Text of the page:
Session Type: Poster Session B
Session Time: 9:00AM-10:30AM
Background/Purpose: Rituximab impairs humoral immunity by depleting CD20+ B cells. Previous studies have demonstrated that patients on rituximab have decreased immune response to COVID-19 vaccination. However, prior studies have not fully delineated the effect of patient characteristics, treatment protocol, timing of vaccination, and B cell levels on antibody response. This study aims to assess how patient characteristics impact COVID-19 seroconversion in patients treated with rituximab.
Methods: This was a single-center retrospective cohort study including 77 patients with rheumatoid arthritis (RA), ANCA-associated vasculitis (AAV), and SLE/mixed connective tissue disease who obtained COVID-19 antibody testing at clinic visits from May to December 2021. 48 (62%) of these patients received rituximab. The Roche Elecsys anti-SARS-CoV-2 (S) immunoassay was used to determine the presence of antibodies. Seroconversion was defined by antibodies ≥ 0.8 U/mL. Characteristics of rituximab-receiving patients that seroconverted were compared to those that did not seroconvert, using Fisher’s exact test for categorical variables and a student’s t-test for continuous variables. A multivariable logistic regression was used to adjust for selected covariates.
Results: Fewer patients on rituximab seroconverted (46%) compared to those treated with non-B cell targeting agents (86%) (p< 0.001). Among patients on rituximab, factors associated with seroconversion included longer duration between rituximab and 2nd vaccine (p=0.03), presence of anti-nucleocapsid antibodies (p< 0.01), more CD19+ lymphocytes (p=0.02), and greater serum IgG levels (p< 0.001) (Table 1). Patients with serum IgG ≤700 mg/dL had lower odds of seroconversion than patients with IgG >700 mg/dL (OR=0.19; 95% CI: 0.05-0.70). Patients with < 1% CD19+ lymphocytes were less likely to have anti-S antibodies than patients with higher B cell levels (OR=0.15; CI: 0.03-0.66). < 1% CD19 remained associated with lower odds of seroconversion after adjustment for covariates (aOR=0.13; 95% CI: 0.02-0.82) (Figure 1). Quantitative anti-S titer was positively correlated with serum IgG (r=0.31), %CD19+ lymphocytes (r=0.37), and time between rituximab and vaccine (r=0.49) (Figure 2).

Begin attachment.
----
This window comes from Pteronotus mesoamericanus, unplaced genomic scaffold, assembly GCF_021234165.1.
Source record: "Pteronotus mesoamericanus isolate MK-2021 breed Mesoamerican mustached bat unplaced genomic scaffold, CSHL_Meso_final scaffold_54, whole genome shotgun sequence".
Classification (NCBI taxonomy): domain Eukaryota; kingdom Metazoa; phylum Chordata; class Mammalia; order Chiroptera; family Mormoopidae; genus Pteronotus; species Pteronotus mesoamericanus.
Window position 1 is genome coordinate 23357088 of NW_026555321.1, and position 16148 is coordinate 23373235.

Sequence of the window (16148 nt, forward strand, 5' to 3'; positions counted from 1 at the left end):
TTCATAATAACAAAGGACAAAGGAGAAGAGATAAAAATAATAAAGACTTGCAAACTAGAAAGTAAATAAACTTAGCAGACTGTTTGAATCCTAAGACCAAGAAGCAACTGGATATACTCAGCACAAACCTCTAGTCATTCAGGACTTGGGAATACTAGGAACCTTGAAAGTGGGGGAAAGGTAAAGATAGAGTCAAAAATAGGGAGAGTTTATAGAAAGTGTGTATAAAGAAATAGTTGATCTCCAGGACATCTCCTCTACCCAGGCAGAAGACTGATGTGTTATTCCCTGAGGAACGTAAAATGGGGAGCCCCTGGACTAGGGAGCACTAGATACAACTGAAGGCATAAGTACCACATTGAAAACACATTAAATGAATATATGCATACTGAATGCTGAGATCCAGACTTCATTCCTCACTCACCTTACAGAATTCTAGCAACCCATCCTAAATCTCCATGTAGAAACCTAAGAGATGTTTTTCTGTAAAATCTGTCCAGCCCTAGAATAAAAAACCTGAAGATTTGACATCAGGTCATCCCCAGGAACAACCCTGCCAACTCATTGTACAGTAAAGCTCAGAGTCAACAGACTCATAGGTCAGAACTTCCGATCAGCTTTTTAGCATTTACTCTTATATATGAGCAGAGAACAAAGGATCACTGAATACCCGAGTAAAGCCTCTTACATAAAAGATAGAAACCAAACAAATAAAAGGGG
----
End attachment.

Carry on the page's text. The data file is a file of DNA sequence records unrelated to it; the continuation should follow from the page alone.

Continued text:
There was no difference in seroconversion between patients with AAV and RA (p=0.76). There was no difference in seroconversion based on patient age, sex, vaccine received, number of vaccine doses, months between vaccine and antibody test, or %CD3+ lymphocytes. Six patients (13%) developed subsequent COVID-19 infection as of May 2022; none required hospitalization. Eight patients that did not initially have antibodies were re-tested after receiving a booster vaccine within 6 months. Only one of these patients seroconverted following a booster dose.
Conclusion: Despite different treatment protocols, patients with rheumatoid arthritis and ANCA-associated vasculitis on rituximab had similar rates of antibody response to COVID-19 vaccination. Low levels of circulating B cells and serum IgG levels were associated with decreased antibody response. This study adds to a growing body of evidence that treatment with rituximab is associated with suppressed response to COVID-19 vaccination.
To cite this abstract in AMA style:Halbur C, Sternhagen E, Dimachkie M, Lenert P. Low Circulating B Cells Correlate with Unresponsiveness to COVID-19 Vaccination Among Patients Treated with Rituximab [abstract]. Arthritis Rheumatol. 2022; 74 (suppl 9). https://acrabstracts.org/abstract/low-circulating-b-cells-correlate-with-unresponsiveness-to-covid-19-vaccination-among-patients-treated-with-rituximab/. Accessed December 1, 2022.
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ACR Meeting Abstracts - https://acrabstracts.org/abstract/low-circulating-b-cells-correlate-with-unresponsiveness-to-covid-19-vaccination-among-patients-treated-with-rituximab/